Doesn’t Petr Cech just sound like one of the nicest people in football. Never a bad word to say about anybody and, having worked under Jose Mourinho twice, he would have plenty of reason to spill the odd bit of bile, in the mould of his one-time manager. But no, he’s just a happy chap, until he gets on the football field. Then he’s a commanding ‘keeper who talks to his defence, organises, cajoles and chivvies along. 

But I bet even when he’s doing that in a game, he does it in a nice way, authoritative but nice. 

Even when he was at Chelski with some of the most unsavoury of teammates, whilst I found it easy to hate the club and players as a result of their one and off field behaviour, I found a begrudging respect for him. 

So it’s quite nice that we’ve taken one of the few nice guys from that lot, slotted him in to our team and as a result, we look like a better outfit. It’s also lovely that despite the fact the majority of the clean sheets that contributed to his record number of clean sheets he now has, were with Chelski, the record was equal led and beaten whilst he was at The Arsenal and we get to celebrate that because Chelski are too busy worrying about parachute payments next season.

He’s so humble in his accolade too. He talks about how he doesn’t really go in for individual awards and that its nice to be recognised. I believe him, but as a former ‘keeper myself, I wonder if he doesn’t take too much stock in the award because the reality is that in some of those clean sheets he would have barely touched the ball. A clean sheet is the reward of not just the ‘keeper, but back four and sometimes the whole team, where as scoring a goal is a little more difficult and does usually involve you having to do something in achieving it. Even if a ball bounces in off your nose, you’ve still got to have good positioning to get there for it to hit you, where as there will have been some games where Cech will have essentially been a passenger.

But let’s not dwell on any half empty glasses, let’s just celebrate that he’s a great ‘keeper and he’s ours.

Whilst his position is pretty assured, one player who’s also been on the official site talking, but is not as assured is The Ox. He’s given an interview via the Arsenal podcast in which he talks about his versatility, but his ultimate preference in playing centrally. 

He’s an enigma, is The Ox. Back in September I was featured in the Arsenal magazine talking about how it’s going to be a big season for him. He’d just scored the only goal of the game in the Community Shield against Chelski and the expectations that this could be a big season for him were high. I wondered if he would displace Ramsey as a more natural wide right choice. Or whether Theo would establish himself centrally and leave Giroud out of the team. But it’s fair to say it hasn’t quite happened for Alex yet.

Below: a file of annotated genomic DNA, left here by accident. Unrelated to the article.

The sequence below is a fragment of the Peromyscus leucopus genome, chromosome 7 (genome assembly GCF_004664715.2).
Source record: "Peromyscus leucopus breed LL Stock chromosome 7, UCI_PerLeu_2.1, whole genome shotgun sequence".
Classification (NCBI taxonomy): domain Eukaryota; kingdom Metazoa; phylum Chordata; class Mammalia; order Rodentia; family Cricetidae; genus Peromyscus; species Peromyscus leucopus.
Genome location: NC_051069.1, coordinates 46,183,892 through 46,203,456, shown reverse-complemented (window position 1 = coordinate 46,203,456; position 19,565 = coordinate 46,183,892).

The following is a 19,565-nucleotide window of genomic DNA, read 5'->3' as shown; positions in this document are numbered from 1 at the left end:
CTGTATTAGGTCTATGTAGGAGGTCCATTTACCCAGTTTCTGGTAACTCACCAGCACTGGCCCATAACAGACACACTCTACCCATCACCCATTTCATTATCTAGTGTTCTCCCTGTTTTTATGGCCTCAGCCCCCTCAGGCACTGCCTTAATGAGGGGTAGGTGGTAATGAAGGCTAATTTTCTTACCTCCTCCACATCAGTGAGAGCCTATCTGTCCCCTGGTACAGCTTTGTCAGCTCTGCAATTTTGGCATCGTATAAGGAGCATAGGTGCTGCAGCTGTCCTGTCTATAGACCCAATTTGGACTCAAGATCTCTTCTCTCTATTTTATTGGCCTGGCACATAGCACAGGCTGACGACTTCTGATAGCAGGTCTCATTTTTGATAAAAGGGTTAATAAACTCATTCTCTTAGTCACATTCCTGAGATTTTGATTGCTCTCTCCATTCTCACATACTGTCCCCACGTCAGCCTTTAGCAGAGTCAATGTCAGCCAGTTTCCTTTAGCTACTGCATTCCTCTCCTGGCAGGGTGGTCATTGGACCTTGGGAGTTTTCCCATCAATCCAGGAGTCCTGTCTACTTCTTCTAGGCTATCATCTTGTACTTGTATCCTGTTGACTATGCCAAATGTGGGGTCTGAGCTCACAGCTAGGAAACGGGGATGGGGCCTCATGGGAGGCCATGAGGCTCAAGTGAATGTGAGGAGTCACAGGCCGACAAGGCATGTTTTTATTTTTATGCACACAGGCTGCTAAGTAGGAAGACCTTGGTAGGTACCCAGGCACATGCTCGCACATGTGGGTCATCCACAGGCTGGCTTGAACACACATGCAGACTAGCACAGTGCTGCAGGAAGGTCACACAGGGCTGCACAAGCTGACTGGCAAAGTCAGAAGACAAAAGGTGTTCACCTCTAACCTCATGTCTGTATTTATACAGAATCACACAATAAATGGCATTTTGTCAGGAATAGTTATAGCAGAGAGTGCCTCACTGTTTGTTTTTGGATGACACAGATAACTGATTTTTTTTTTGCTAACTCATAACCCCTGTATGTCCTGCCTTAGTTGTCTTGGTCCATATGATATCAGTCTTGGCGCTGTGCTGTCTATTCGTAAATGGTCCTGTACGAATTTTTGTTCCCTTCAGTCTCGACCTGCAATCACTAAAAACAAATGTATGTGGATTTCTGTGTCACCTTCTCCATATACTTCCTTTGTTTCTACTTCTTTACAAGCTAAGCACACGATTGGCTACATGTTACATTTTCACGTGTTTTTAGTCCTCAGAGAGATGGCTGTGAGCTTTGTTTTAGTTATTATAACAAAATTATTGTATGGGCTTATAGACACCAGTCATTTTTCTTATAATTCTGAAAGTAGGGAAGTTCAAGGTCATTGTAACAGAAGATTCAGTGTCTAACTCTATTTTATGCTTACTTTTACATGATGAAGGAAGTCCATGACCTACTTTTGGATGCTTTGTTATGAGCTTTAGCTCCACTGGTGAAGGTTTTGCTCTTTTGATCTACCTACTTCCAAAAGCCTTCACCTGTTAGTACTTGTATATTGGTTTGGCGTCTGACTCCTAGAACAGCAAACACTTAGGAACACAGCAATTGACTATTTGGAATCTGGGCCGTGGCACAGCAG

I can’t put my finger on why. He has the talent. Just think back to games against Milan and Bayern, or a particularly dominant Premier League performance in the centre of the park against Palace at home a couple of seasons ago. He’s shown he is good with the ball at his feet, can chip in with decent goals and is physical enough to compete in the Premier League. Yet he just doesn’t quite look 100% there yet. The raw materials are there, but we’re yet to see a finished player.

Does he – as he suggests in the interview – need to be playing centrally where he is more comfortable? Or is he in a similar situation to Campbell, in which he just needs a string of games to build a rhythm and momentum to his game? He admits in the interview that when he’s playing out wide, there are spells in which he has to come in field more, something which Ramsey has said and which many people have maligned Theo for playing out wide when he can go 10minutes without getting near a touch.

Is it therefore harder to establish yourself as a wide man than centrally? Is that why we may never get the chance to see the best of The Ox, because he’s not influencing play enough? If that’s the case – i.e. that he needs to play centrally for a prolonged period of time – I think he’s unlikely to ever get his wish. Well, not unless the most catastrophic injury crisis engulfs the team, again. That’s what gave Joel and Coquelin their chance. But I just get the feeling The Ox won’t get that opportunity. Sure, he might get one or two games centrally over Christmas, but getting six or seven in a row? Doubtful.

So what does he need to do to nail a spot in the first XI? To me, it’s about him nailing that position on the right, firstly displacing Joel and then making it impossible for Arsène to move Rambo back out wide when our other midfielders come back fit. He needs to get back to being the tricky wide player who can beat a man, whilst also being able to weigh in with a few goals too. He also needs to stop gv ing the ball away in our defensive third of the pitch!

If he can get his confidence back, get back to being the player we all know is in there, he’ll be a handful for anybody and a massive asset going in to the second half of the season.